For me, networking has enhanced my experience as a professional and widened my network. For example organising and playing football for firms has allowed me to meet and interact with colleagues and other professionals I would never have met before (not to mention great exercise and time away from the desk!). I think networking really starts before a professional career - whether it is school, college, university or a social club. It is literally meeting other people while you are pursuing a passion or a hobby. During education this is easy as this time is allocated in your schedule naturally so it does not seem like a chore. However in the professional world it is often the case that you need to make a conscious effort to put the ‘networking’ in your diary.

Aside from meeting other professionals it is also a perfect way to exercise your skill and ability for those soft skills you are not necessarily taught in education or even your professional day to day job. Things such as organisation, team work, time management, communication and even public speaking are all things you can pick up and improve on through networking. I think networking often provides a safe place or environment away from your day job where you can really build on your skills.

What one thing do you wish you knew before starting your legal career that you think would’ve helped so much now?

Looking back at my journey from student to trainee and then newly qualified, I think understanding the business side of how a law firm really works - basically how a law firm makes money. As a student it isn’t really talked about for some reason but I assume there is no fancy or attractive way to talk about time recording and billing!

For anyone that does not have substantial legal work experience behind them I think the whole time recording and billing process can seem quite alien. The journey as a law student is all about case law and solving unnecessarily complex legal problems. However in the commercial legal world it is all about how long you will spend on a matter and how much the client is paying. I think somewhere in the legal education system this needs to be addressed.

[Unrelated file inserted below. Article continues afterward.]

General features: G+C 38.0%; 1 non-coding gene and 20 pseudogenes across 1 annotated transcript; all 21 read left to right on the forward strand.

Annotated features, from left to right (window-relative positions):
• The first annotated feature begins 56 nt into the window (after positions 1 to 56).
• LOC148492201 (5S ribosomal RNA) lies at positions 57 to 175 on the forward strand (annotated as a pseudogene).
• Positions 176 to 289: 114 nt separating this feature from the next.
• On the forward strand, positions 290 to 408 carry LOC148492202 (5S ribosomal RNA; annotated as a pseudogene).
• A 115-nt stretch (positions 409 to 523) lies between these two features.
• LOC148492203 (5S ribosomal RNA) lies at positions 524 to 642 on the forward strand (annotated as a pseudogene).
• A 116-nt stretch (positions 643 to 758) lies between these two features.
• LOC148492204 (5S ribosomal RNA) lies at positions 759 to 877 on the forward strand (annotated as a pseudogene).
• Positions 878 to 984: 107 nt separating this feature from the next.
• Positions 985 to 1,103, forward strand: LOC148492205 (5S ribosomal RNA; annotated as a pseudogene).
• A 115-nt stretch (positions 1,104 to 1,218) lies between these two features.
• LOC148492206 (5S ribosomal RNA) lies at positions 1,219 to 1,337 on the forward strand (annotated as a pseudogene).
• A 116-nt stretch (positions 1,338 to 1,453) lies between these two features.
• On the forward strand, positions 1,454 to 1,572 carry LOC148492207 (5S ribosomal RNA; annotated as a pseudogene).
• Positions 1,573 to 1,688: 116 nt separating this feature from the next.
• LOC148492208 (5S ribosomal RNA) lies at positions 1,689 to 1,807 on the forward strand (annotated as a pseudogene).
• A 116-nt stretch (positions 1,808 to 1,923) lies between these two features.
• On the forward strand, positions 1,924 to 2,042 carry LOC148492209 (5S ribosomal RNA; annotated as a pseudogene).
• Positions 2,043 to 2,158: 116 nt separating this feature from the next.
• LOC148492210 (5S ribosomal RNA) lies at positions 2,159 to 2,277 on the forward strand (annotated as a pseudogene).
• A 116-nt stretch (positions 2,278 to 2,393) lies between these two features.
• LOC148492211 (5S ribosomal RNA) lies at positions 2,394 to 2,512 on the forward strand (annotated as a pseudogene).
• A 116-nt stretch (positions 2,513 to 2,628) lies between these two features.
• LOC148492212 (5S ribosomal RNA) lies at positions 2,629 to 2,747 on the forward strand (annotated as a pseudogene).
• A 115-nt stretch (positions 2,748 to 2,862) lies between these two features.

What would your advice be to those looking for training contracts in the current market?

With almost anything in life, if you want something enough and are willing to work hard for it, then you will achieve it. Life will always throw things in your path, but it’s all about how you respond. You will no doubt face rejection and days you do not want to pursue certain goals but let the obstacles motivate you more and always have a positive attitude to all aspects of your life. Practically keep building on your CV and make yourself as employable as possible. The unwritten rule that firms use when selecting candidates is, 1) can I work with this person and 2) can I put this person in front of a client - keep these in mind!

Finally, how did you decide which area of law you wanted to qualify into?

For me it was a combination of 1) what I had experience in and 2) what I enjoyed the most. I think people who have spent time as a paralegal and/or done work experience will have the most balanced view on qualification as they will have the experience and knowledge of what they enjoyed and what they did not. A key piece of advice I was given by several contacts was to choose the area of law (or work) as opposed to a team or firm. The theory behind this was that teams and firms often change with time but the work does not!

For more information about the Birmingham Solicitors’ Group, check out the following:
Twitter: @BhamSolsGroup
Instagram: @bsg_events
LinkedIn: Birmingham Solicitors’ Group